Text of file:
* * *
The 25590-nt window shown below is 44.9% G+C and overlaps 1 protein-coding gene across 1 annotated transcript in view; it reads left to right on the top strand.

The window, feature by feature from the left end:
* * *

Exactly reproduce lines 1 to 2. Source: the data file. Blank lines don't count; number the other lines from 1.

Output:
The 25590-nt window shown below is 44.9% G+C and overlaps 1 protein-coding gene across 1 annotated transcript in view; it reads left to right on the top strand.

The window, feature by feature from the left end: